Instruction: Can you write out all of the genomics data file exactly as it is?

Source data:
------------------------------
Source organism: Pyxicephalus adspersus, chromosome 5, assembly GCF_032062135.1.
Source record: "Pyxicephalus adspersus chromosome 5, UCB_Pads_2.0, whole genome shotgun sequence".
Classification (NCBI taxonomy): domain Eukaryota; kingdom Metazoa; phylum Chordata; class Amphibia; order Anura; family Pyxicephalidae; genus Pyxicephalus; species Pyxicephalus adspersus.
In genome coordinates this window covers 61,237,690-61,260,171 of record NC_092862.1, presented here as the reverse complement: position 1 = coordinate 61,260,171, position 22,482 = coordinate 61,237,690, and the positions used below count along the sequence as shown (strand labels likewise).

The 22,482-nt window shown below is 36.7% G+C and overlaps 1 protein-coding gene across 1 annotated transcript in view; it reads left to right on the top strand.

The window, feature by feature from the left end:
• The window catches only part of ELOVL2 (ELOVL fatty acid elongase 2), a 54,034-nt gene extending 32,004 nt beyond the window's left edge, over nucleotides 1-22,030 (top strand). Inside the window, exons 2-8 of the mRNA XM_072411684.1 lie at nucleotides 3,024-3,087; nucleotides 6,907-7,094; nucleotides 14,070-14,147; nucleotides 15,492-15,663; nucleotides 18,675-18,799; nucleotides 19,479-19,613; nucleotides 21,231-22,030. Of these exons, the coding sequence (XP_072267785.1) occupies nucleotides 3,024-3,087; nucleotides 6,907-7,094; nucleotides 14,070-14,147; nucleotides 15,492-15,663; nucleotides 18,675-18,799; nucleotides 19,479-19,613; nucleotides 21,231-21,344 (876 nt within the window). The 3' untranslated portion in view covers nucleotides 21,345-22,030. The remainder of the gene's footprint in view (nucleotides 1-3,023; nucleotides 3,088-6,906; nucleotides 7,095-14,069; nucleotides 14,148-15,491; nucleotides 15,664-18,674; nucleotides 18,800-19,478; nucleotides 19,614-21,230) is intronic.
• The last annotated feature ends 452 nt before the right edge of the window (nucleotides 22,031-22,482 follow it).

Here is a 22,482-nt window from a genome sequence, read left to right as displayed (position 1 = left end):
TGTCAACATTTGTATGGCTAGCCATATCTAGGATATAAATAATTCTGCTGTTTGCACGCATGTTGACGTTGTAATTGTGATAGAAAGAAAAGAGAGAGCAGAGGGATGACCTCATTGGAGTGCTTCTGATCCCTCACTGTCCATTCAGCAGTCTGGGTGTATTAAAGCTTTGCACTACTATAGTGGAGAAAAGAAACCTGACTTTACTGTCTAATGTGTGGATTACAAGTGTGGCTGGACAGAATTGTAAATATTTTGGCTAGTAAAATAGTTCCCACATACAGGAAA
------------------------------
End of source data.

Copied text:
Source organism: Pyxicephalus adspersus, chromosome 5, assembly GCF_032062135.1.
Source record: "Pyxicephalus adspersus chromosome 5, UCB_Pads_2.0, whole genome shotgun sequence".
Classification (NCBI taxonomy): domain Eukaryota; kingdom Metazoa; phylum Chordata; class Amphibia; order Anura; family Pyxicephalidae; genus Pyxicephalus; species Pyxicephalus adspersus.
In genome coordinates this window covers 61,237,690-61,260,171 of record NC_092862.1, presented here as the reverse complement: position 1 = coordinate 61,260,171, position 22,482 = coordinate 61,237,690, and the positions used below count along the sequence as shown (strand labels likewise).

The 22,482-nt window shown below is 36.7% G+C and overlaps 1 protein-coding gene across 1 annotated transcript in view; it reads left to right on the top strand.

The window, feature by feature from the left end:
• The window catches only part of ELOVL2 (ELOVL fatty acid elongase 2), a 54,034-nt gene extending 32,004 nt beyond the window's left edge, over nucleotides 1-22,030 (top strand). Inside the window, exons 2-8 of the mRNA XM_072411684.1 lie at nucleotides 3,024-3,087; nucleotides 6,907-7,094; nucleotides 14,070-14,147; nucleotides 15,492-15,663; nucleotides 18,675-18,799; nucleotides 19,479-19,613; nucleotides 21,231-22,030. Of these exons, the coding sequence (XP_072267785.1) occupies nucleotides 3,024-3,087; nucleotides 6,907-7,094; nucleotides 14,070-14,147; nucleotides 15,492-15,663; nucleotides 18,675-18,799; nucleotides 19,479-19,613; nucleotides 21,231-21,344 (876 nt within the window). The 3' untranslated portion in view covers nucleotides 21,345-22,030. The remainder of the gene's footprint in view (nucleotides 1-3,023; nucleotides 3,088-6,906; nucleotides 7,095-14,069; nucleotides 14,148-15,491; nucleotides 15,664-18,674; nucleotides 18,800-19,478; nucleotides 19,614-21,230) is intronic.
• The last annotated feature ends 452 nt before the right edge of the window (nucleotides 22,031-22,482 follow it).

Here is a 22,482-nt window from a genome sequence, read left to right as displayed (position 1 = left end):
TGTCAACATTTGTATGGCTAGCCATATCTAGGATATAAATAATTCTGCTGTTTGCACGCATGTTGACGTTGTAATTGTGATAGAAAGAAAAGAGAGAGCAGAGGGATGACCTCATTGGAGTGCTTCTGATCCCTCACTGTCCATTCAGCAGTCTGGGTGTATTAAAGCTTTGCACTACTATAGTGGAGAAAAGAAACCTGACTTTACTGTCTAATGTGTGGATTACAAGTGTGGCTGGACAGAATTGTAAATATTTTGGCTAGTAAAATAGTTCCCACATACAGGAAA